Bribery and Social Engineering

Alternatively, the criminal may simply bribe a customer service rep to hand over a new SIM. This happens, believe it or not. Or he might use social engineering, convincing a rep that he’s you by using the information he’s picked up about you online (again, easy considering how much info can be picked up from social networking sites). Or he might just luck out and get a rep that isn’t very good at his job and who doesn’t check ID properly. Any of these methods result in the bad guy getting a SIM card with your phone number attached to it.

What Are the Consequences of This?


So far you might be thinking that this sounds like a pain, but it’s not a huge deal. Okay, so someone has your phone number and is using your minutes, texts, and data. But all you have to do once you realise that your SIM isn’t working is to get a new one, right? Then the criminal’s SIM card will stop working. But… there are far more serious consequences than someone just stealing your phone plan…

All Your Information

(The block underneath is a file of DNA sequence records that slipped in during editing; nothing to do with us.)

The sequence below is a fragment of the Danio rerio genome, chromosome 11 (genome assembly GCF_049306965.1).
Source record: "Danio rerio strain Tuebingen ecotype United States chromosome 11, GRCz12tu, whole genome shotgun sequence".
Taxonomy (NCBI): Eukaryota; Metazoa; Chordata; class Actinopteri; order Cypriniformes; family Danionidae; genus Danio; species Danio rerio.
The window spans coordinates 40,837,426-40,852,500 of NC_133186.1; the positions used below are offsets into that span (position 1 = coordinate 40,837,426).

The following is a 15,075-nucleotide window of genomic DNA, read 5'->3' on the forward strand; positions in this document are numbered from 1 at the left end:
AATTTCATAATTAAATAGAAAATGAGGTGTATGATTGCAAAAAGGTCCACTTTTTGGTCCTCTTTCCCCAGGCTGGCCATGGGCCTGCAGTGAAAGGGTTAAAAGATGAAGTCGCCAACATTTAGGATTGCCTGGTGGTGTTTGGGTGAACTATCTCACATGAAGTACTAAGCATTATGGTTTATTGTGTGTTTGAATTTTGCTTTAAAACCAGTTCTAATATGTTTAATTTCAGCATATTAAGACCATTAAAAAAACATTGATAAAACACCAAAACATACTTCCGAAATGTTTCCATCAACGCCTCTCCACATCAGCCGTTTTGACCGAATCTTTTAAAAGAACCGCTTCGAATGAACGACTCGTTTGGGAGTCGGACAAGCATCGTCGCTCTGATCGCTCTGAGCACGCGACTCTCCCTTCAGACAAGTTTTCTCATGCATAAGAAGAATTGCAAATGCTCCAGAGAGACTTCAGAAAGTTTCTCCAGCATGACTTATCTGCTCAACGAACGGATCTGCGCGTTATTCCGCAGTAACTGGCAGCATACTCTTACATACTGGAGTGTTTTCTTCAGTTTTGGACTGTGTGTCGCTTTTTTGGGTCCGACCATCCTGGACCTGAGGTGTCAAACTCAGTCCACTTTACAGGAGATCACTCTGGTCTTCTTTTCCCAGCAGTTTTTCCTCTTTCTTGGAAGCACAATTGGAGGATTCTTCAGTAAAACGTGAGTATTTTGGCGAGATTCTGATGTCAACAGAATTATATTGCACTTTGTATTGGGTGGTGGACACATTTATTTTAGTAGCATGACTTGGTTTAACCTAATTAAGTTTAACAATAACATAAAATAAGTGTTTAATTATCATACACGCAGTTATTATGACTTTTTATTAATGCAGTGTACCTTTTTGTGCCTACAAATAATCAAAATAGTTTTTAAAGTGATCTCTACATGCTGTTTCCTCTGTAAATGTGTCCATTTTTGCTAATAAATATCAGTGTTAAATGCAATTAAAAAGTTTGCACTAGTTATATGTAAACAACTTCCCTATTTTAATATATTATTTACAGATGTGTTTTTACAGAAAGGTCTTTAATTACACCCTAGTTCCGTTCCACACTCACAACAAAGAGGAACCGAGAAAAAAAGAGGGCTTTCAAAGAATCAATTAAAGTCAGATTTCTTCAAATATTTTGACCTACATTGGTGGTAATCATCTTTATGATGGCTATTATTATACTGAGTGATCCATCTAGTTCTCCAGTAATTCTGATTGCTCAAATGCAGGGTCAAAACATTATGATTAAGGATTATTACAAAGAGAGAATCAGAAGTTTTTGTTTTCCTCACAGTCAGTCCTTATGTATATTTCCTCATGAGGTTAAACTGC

Once a criminal has control of your SIM card and therefore your phone number, he then has control of everything that your phone receives. Calls, text messages, everything. And that can have some dire consequences:

Two Factor Identification

Many services nowadays require two-factor identification. Your banking app, your email, even social network sites, may require that not only do you log in but that you then enter a code that’s sent to your mobile phone number. With someone else in control of your number, that means someone else gets that security code, and with a little work can use it to enter your banking site, or somewhere else.

Your Email

Of particular concern is your email. By claiming to forget your password, the criminal can apply for a new password, use the code sent to your phone number to verify it, and then have full access to your email (locking you out in the process). Once he’s in your email, there are all kinds of things he can do, just think about how much personal info he can find from your email box.